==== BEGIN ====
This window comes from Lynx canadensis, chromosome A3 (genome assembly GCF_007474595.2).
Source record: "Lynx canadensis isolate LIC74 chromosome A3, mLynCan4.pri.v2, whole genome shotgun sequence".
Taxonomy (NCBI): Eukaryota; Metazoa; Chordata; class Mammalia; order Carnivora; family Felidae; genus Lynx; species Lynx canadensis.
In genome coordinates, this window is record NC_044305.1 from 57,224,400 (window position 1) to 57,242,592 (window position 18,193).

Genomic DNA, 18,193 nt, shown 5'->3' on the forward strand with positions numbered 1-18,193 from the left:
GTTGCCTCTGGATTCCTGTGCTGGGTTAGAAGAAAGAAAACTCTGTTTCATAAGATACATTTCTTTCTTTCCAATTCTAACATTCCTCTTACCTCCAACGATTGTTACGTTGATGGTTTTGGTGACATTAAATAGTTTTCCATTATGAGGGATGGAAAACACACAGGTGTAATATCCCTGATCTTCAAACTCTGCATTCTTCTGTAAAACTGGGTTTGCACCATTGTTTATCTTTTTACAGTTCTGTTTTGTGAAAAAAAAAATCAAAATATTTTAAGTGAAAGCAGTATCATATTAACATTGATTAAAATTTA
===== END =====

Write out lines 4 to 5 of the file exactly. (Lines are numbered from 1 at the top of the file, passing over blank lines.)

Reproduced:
In genome coordinates, this window is record NC_044305.1 from 57,224,400 (window position 1) to 57,242,592 (window position 18,193).

Genomic DNA, 18,193 nt, shown 5'->3' on the forward strand with positions numbered 1-18,193 from the left: